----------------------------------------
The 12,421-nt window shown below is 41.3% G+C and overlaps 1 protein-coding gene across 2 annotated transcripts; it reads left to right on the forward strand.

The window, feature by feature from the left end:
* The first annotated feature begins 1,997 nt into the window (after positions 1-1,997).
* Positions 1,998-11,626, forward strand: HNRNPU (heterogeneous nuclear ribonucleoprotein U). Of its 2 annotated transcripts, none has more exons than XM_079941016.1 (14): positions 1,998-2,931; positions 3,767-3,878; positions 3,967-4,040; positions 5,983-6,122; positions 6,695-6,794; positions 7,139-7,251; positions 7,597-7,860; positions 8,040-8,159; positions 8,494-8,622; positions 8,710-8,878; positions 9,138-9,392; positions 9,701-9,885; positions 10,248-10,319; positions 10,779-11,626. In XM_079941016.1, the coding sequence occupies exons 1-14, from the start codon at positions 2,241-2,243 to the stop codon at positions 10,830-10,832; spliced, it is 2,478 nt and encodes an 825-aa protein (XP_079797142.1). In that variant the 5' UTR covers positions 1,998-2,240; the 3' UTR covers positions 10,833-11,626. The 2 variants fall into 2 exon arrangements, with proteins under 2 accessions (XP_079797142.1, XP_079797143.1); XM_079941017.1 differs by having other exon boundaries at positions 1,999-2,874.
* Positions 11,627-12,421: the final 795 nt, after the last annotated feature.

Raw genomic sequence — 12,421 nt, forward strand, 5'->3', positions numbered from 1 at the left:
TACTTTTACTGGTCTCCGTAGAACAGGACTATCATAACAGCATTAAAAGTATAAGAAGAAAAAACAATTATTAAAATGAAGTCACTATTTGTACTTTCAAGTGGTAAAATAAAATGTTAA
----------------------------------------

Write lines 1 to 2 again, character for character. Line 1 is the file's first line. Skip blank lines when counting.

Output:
The 12,421-nt window shown below is 41.3% G+C and overlaps 1 protein-coding gene across 2 annotated transcripts; it reads left to right on the forward strand.

The window, feature by feature from the left end: